By Heather Walton
Several weeks ago I was chastened by a friend who thought my stance on Covid lockdowns and mandates was flippant.
“You would see it differently if you’d been personally affected,” she’d said. At the time, I responded that I don’t think anyone on the planet has been left unaffected, but I also knew what she meant. Even so, I asserted in my own mind that, even if I got the virus myself, or had a loved one die with it, I still wouldn’t support the kinds of measures that have been mandated — not saying that I don’t think people should wear masks or stay home, but rather that I don’t support those things being forced by the government.
My beliefs have now been tried in the court of experience.
Now that I have “recovered” from the virus myself, I can conclusively say that I remain true to my stance that the government has overreached its bounds in handling this virus.
Is the virus real? Yes.
Is it highly unpleasant? Yes.
Would I recommend getting it intentionally? Absolutely not.
Should people take reasonable precautions to avoid passing it along? Of course.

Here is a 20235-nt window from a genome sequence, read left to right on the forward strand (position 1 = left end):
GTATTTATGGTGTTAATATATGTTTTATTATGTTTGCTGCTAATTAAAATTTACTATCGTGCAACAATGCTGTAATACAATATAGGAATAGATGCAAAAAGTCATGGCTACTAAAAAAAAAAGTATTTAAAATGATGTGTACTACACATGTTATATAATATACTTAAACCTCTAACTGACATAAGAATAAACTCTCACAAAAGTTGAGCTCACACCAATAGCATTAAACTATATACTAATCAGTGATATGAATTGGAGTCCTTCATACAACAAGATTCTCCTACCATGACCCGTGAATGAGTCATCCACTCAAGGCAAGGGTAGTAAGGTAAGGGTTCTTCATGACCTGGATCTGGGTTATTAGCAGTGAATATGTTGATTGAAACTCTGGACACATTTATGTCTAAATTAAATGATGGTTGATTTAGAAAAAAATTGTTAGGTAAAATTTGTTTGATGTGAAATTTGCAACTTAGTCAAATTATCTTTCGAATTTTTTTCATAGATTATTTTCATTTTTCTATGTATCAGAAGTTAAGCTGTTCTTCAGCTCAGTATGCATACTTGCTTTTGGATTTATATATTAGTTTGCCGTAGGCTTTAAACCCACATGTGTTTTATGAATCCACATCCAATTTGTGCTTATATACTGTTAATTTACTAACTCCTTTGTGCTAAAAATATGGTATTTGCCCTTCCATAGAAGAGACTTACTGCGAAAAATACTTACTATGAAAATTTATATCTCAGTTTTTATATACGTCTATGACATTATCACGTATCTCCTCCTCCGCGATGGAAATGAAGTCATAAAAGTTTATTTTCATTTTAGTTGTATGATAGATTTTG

Should we wear masks everywhere, social distance, close down schools, churches and businesses, or limit capacity? That should be left to the individual, NOT the government.
I continue to assert that maintaining liberty is more important than avoiding illness. Our founders risked everything to secure our freedom. We surely don’t want to look back through the annals of time and say, “You all didn’t consider pandemics when you wrote our founding documents. If you had, you would have allowed for massive government control in such situations.”
We walk a thin line when we allow for these kinds of measures at the hands of the government.
My personal experiences never negate truth, nor should they color my interpretation of it. As much as I desire to keep myself and others healthy, I’d much rather we all be free from tyranny. Health precautions should be at our discretion, not at the whim of any government official or agency.
In the end, I advocate true living over mere survival.